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What They Don't Tell You About Senior Year

Updated: Apr 2

Senior year is here! I’m finally the top dog — the older and the wiser. I’m even a legal adult!

And yet . . . I’m still, in many ways, a kid. But soon I’ll be off doing bigger and better things — for now though, I’m still just a student in high school living with his parents. 

Senior year’s a lot more weird and nuanced than people make it out to be. I want to give you a peek into the things that surprised me my senior year, so that you’ll have a better idea of what to expect when it’s your turn to be a senior. Here’s how my senior year caught me off guard.

There is no next year . . . of high school at least

Find out that you have an interest in creating your own clothes and want to take a clothing class next year? Yeah, good luck with that because there won’t be a next year (unless you don’t graduate). If you want to learn something, you’re going to have to either learn it on your own, take a private class (which costs $$), or take a class at a college (which costs even more $$$$).

The only high school classes you’re ever going to take are the ones you're in this year and the ones you took before.

This predicament extends to all other aspects of your life at school as well. Find out about a cool activity that you didn’t even know existed? Better hope there’s a club for it out in the “real” world. And worst of all, if you meet somebody new, you’re probably going to be required to make it a long distance relationship eventually. The only way you could really avoid this is if both of you are headed to the same city after graduation.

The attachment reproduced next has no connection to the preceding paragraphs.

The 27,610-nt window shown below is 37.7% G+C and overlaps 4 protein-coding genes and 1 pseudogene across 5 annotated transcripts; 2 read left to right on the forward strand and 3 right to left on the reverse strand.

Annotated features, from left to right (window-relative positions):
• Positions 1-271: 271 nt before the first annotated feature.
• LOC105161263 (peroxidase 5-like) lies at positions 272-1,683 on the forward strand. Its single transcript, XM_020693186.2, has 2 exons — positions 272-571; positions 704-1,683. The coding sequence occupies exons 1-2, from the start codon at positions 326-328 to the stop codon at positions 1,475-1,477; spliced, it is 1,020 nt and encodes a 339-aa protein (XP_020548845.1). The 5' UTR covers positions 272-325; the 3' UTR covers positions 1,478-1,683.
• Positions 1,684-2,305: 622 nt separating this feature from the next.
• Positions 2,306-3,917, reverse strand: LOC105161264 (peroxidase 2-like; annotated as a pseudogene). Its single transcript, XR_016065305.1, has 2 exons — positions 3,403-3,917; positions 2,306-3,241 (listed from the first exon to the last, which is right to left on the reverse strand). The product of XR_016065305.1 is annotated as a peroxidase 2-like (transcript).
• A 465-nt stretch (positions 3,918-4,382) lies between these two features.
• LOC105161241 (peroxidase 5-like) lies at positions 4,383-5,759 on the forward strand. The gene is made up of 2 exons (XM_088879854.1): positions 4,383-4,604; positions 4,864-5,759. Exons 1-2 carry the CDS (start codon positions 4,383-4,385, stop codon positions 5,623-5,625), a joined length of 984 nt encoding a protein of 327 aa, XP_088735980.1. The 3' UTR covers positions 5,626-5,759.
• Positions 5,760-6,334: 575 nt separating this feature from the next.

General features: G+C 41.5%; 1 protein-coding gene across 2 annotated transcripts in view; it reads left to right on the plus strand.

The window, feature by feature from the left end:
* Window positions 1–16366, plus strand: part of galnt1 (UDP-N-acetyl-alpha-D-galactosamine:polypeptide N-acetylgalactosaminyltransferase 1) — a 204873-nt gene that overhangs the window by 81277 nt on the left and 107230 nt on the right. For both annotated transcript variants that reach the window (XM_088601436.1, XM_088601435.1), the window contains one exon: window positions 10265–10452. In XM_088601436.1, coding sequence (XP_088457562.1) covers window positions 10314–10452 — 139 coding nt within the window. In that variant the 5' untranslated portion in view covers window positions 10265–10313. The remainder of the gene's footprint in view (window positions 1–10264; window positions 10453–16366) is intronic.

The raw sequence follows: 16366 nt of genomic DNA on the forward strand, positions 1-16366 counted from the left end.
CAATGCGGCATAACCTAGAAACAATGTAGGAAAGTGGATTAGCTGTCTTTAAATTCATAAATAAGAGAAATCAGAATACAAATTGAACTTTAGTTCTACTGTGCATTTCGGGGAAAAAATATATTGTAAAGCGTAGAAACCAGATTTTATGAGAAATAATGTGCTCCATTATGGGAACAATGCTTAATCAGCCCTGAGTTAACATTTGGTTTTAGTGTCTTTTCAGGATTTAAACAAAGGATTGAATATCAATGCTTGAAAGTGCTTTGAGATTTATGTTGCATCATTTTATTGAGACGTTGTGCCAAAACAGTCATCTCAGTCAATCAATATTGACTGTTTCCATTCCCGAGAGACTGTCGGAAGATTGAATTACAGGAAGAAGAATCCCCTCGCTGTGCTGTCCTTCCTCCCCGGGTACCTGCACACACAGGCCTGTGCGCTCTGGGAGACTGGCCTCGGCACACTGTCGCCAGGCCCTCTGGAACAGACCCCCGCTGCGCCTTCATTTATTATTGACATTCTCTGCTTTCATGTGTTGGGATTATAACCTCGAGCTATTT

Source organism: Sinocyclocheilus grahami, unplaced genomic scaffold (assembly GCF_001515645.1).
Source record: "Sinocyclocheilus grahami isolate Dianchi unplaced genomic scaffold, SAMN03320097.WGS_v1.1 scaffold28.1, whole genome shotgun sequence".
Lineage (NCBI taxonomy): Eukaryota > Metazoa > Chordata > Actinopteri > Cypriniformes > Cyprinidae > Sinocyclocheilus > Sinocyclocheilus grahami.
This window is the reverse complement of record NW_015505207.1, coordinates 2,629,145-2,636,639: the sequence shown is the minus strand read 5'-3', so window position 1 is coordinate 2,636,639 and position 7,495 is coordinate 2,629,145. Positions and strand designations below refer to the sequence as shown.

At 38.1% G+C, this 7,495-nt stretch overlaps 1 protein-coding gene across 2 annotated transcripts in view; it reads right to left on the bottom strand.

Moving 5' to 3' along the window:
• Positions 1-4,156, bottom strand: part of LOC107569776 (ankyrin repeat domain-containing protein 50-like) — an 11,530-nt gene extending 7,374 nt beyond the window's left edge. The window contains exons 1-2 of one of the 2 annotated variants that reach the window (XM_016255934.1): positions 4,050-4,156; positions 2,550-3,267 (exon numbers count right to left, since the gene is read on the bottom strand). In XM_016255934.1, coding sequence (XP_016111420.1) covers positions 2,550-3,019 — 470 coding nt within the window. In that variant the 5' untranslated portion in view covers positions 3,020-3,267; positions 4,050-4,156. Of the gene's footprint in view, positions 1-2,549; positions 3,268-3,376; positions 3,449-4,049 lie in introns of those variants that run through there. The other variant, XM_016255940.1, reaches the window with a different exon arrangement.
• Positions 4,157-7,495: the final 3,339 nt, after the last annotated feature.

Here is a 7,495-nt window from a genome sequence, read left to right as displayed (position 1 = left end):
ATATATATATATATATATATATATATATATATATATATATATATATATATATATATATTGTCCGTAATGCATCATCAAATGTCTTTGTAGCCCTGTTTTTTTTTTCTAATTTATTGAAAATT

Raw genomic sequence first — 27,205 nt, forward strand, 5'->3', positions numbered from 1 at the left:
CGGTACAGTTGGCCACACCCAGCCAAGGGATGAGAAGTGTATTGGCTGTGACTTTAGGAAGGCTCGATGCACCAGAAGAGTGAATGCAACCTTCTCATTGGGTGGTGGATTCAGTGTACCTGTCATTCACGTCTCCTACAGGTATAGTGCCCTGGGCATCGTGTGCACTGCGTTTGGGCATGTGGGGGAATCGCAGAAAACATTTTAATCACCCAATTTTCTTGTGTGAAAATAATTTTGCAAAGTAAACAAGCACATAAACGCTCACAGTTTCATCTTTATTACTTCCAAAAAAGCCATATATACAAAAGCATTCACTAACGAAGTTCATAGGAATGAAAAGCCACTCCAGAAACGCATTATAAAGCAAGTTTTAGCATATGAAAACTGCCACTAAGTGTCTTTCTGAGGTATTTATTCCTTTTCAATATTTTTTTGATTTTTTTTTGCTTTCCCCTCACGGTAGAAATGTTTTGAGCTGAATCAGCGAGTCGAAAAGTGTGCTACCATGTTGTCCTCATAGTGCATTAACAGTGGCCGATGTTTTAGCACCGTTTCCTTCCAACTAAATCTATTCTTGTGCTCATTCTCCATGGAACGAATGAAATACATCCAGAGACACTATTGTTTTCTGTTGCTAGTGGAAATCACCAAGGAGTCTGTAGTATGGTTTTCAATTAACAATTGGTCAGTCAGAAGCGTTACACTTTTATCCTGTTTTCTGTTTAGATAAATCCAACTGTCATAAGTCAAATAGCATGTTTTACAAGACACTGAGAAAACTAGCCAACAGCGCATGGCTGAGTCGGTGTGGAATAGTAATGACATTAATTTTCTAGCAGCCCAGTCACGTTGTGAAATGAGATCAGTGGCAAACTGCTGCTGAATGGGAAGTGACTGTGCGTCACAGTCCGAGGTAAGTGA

I have to do things that aren’t school?

I don’t know what you’re planning to do after high school, but I decided to take the college route. But what people don’t tell you is, there is a lot of stuff you are required to do your senior year before you can even go to college. You have to apply to the colleges you’re interested in, actually consider what you want to do with your life, apply for scholarships (which means writing!), fill out the FAFSA, and once you decide where you’re going, you have to fill out other forms for housing and meal plans. 

None of these are particularly difficult to do, but you are expected to get them in before a due date and will have to squeeze time into your schedule to actually sit down and do them. 

I’m an adult in some ways, but I'm still a kid

Most seniors are either 18 or 17. I turned 18 right before entering my senior year.  If you end up as a legal adult your senior year, there’s an interesting juxtaposition you’ll find.

You’ll be treated like an adult and a kid at the same time. You can vote, legally sign up for just about anything without your parents' permission, and will, hopefully, be trusted to do things on your own. At the same time, you still live with your parents/guardians, you’re still in high school, and while people will trust you to act like an adult sometimes, they’ll overall expect you to act like a kid. You’re stuck in this limbo all throughout your last year of high school. 

But more than anything else, when you turn 18 and/or enter your senior year, you won’t feel any different than you did before. You’re going to be you no matter what age you are. Who you are might change but it’s not going to be because you lived another year. 

This realization has some implications for the future too. If I don’t feel like an adult at 18, then when will I? I can’t really tell you when you’ll feel like an adult—I don’t know when I’ll feel that way. I’d guess that you’ll feel like an adult after you get some experience living and your sense of self starts to stay pretty constant. We’ll just have to wait and find out. 

Things Really Aren’t All that Different

Things will stay the same more than they will change. You're in the same school with the same teachers, friends, activities, and you’ll still be the same person. Things will catch you off guard, but you’ll get through it—just try to enjoy it along the way.

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